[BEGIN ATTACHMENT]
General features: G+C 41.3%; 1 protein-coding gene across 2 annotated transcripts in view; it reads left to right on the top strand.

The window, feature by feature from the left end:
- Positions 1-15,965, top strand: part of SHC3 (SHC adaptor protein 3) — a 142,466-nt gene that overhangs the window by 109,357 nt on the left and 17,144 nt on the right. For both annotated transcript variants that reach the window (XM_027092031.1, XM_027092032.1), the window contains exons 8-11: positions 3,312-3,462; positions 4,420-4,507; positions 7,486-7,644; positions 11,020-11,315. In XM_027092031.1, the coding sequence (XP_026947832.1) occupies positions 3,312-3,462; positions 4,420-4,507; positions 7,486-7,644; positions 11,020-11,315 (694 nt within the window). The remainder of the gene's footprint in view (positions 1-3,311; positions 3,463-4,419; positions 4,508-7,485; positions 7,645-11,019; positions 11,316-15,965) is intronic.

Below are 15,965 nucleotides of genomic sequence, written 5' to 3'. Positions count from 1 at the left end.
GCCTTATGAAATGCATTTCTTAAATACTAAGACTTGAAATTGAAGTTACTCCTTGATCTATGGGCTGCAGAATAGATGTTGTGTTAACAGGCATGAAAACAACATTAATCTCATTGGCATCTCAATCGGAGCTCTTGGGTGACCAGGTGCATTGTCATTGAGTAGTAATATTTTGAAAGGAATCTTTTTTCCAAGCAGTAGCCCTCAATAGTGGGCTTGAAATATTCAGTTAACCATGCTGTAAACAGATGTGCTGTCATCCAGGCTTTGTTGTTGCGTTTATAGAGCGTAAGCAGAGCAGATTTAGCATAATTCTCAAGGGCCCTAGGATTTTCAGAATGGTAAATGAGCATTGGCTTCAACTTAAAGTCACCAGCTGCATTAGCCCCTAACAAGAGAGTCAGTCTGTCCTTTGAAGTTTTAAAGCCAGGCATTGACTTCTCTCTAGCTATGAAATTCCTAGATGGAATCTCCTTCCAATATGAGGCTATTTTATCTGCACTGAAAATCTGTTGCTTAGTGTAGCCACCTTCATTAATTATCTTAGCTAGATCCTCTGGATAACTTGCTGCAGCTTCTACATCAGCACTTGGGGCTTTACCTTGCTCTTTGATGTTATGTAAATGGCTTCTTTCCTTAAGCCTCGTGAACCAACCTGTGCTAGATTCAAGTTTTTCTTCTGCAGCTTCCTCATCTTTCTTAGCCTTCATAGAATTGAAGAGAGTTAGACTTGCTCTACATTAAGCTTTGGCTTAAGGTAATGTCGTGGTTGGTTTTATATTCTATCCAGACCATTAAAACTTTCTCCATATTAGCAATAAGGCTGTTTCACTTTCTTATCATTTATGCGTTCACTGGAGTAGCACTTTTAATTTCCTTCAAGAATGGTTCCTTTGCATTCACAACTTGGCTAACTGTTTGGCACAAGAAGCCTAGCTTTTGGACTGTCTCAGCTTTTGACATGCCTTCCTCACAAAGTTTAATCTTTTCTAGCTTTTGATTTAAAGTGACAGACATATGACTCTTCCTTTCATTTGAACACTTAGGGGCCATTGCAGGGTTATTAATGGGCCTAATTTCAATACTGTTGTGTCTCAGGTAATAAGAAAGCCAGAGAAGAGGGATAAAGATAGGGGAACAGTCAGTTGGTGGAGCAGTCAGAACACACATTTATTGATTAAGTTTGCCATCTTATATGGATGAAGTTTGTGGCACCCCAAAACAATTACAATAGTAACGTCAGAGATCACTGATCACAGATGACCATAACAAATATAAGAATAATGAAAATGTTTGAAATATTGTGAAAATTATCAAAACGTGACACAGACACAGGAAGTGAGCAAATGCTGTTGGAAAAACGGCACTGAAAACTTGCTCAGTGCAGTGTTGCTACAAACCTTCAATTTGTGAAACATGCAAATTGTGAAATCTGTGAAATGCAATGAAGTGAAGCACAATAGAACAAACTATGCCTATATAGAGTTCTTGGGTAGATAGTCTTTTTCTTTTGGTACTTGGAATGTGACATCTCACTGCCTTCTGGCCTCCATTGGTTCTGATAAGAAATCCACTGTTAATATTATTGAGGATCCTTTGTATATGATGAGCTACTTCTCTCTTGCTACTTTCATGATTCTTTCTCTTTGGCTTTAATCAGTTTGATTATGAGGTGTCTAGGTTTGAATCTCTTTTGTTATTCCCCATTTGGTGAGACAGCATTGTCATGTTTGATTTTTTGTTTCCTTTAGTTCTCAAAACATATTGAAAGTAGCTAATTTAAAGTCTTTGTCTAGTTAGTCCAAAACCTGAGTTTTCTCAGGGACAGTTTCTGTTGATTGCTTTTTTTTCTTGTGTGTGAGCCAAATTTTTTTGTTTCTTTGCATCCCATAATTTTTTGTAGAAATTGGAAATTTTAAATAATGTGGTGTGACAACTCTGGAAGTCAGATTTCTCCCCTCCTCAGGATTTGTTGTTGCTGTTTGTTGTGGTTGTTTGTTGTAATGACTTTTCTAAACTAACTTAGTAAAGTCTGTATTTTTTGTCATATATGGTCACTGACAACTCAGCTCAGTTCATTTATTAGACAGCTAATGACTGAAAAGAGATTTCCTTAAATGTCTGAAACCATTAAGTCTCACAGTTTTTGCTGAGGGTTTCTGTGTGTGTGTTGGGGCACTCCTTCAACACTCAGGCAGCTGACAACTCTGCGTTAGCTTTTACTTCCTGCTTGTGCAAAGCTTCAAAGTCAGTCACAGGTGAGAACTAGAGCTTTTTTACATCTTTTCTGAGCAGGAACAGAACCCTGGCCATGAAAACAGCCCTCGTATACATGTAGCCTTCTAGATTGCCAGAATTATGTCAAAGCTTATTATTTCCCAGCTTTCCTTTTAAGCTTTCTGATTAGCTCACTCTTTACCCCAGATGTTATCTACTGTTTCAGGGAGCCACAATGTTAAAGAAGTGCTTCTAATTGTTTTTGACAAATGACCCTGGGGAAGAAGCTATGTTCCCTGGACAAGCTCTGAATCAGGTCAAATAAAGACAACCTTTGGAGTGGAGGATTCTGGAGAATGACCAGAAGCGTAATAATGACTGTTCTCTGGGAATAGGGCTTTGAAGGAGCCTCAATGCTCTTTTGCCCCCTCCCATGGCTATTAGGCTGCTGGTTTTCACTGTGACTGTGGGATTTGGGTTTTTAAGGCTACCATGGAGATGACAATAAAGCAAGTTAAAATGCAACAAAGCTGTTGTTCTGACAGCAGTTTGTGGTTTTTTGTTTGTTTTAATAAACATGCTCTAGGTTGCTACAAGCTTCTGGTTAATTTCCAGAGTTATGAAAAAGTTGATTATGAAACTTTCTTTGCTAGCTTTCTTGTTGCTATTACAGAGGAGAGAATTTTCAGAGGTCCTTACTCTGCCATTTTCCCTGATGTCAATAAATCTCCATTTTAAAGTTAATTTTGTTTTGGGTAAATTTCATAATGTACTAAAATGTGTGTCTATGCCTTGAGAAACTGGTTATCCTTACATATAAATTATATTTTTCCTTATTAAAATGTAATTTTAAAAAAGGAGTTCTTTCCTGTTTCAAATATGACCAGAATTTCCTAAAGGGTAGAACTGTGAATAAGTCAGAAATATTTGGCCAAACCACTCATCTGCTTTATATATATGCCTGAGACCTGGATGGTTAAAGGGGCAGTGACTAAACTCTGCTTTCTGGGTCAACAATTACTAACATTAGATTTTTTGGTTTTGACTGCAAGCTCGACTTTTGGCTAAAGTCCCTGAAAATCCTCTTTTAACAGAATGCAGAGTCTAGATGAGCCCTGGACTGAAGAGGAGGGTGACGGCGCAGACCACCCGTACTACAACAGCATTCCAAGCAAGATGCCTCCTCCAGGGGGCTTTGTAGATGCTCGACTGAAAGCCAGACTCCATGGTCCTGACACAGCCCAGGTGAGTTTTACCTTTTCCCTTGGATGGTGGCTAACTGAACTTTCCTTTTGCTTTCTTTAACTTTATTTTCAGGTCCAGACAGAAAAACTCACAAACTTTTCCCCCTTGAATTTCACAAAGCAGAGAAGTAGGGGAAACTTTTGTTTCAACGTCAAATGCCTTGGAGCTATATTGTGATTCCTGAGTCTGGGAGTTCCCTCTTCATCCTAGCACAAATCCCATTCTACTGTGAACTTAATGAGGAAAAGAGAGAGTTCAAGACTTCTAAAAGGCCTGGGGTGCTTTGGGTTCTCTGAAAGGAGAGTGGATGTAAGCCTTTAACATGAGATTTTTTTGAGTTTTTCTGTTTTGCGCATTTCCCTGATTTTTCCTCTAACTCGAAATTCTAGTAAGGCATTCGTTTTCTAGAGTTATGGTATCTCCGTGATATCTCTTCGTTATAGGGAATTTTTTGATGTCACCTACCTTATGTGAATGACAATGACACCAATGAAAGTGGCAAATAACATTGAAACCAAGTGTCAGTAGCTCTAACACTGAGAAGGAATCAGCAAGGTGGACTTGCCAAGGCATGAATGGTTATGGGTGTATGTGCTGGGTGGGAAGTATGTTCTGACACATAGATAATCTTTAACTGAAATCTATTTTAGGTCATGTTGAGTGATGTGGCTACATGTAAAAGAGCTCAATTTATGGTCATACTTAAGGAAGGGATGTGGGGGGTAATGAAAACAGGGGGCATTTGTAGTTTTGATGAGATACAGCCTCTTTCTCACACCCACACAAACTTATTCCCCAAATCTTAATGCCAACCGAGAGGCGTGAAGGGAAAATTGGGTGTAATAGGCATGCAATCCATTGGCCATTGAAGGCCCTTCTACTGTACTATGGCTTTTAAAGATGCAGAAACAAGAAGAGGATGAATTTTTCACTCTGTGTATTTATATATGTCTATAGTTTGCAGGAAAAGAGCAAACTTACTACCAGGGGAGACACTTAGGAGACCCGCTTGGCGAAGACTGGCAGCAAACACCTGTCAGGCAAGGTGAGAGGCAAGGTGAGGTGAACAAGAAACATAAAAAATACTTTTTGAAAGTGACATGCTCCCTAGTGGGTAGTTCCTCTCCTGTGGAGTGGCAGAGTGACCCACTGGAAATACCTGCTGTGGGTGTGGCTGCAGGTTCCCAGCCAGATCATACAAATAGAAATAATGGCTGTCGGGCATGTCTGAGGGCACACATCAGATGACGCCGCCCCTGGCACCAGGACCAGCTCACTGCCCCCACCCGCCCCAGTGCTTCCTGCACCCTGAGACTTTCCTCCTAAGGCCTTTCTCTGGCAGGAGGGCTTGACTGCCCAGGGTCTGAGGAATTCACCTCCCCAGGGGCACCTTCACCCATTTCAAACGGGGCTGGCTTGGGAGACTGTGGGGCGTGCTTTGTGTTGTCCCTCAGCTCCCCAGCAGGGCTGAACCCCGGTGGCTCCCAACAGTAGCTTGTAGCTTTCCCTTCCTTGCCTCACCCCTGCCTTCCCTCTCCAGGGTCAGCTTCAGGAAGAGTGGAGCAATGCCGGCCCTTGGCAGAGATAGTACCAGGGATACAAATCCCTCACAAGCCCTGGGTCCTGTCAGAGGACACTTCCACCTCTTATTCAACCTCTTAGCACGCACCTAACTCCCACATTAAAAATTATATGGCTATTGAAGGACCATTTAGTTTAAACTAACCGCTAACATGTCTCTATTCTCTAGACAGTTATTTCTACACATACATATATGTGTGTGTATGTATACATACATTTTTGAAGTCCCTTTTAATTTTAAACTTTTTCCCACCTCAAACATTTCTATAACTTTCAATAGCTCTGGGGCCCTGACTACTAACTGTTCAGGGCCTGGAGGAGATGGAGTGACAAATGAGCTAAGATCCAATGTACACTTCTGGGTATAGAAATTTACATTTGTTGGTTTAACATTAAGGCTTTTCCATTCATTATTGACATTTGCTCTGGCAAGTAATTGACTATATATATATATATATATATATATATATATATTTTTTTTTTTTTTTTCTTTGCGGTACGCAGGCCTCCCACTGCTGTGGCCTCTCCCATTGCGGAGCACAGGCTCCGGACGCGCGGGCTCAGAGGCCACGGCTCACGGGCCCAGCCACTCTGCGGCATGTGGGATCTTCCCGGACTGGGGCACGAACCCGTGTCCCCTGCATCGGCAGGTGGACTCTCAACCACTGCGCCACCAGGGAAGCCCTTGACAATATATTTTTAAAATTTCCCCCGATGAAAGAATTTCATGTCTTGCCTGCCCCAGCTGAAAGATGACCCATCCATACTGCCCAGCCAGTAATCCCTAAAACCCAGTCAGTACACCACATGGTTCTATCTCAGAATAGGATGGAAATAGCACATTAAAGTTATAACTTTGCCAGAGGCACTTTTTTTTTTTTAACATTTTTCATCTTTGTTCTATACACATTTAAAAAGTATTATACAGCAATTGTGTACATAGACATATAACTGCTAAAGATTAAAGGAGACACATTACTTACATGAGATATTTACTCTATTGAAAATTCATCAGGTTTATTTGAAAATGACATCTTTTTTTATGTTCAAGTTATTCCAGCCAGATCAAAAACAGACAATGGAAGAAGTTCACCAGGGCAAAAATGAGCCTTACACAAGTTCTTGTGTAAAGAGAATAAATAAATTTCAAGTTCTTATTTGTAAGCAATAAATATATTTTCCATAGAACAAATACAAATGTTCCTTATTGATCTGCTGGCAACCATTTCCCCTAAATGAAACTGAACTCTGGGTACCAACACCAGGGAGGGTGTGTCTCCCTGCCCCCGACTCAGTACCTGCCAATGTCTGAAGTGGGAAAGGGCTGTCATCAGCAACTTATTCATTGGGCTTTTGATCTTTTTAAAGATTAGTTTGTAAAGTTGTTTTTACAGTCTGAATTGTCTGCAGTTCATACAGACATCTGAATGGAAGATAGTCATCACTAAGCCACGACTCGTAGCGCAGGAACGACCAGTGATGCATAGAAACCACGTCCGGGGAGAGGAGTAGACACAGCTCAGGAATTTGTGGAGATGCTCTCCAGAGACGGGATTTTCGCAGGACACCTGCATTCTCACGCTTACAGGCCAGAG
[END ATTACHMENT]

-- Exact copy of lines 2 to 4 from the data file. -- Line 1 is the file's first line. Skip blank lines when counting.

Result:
The window, feature by feature from the left end:
- Positions 1-15,965, top strand: part of SHC3 (SHC adaptor protein 3) — a 142,466-nt gene that overhangs the window by 109,357 nt on the left and 17,144 nt on the right. For both annotated transcript variants that reach the window (XM_027092031.1, XM_027092032.1), the window contains exons 8-11: positions 3,312-3,462; positions 4,420-4,507; positions 7,486-7,644; positions 11,020-11,315. In XM_027092031.1, the coding sequence (XP_026947832.1) occupies positions 3,312-3,462; positions 4,420-4,507; positions 7,486-7,644; positions 11,020-11,315 (694 nt within the window). The remainder of the gene's footprint in view (positions 1-3,311; positions 3,463-4,419; positions 4,508-7,485; positions 7,645-11,019; positions 11,316-15,965) is intronic.

Below are 15,965 nucleotides of genomic sequence, written 5' to 3'. Positions count from 1 at the left end.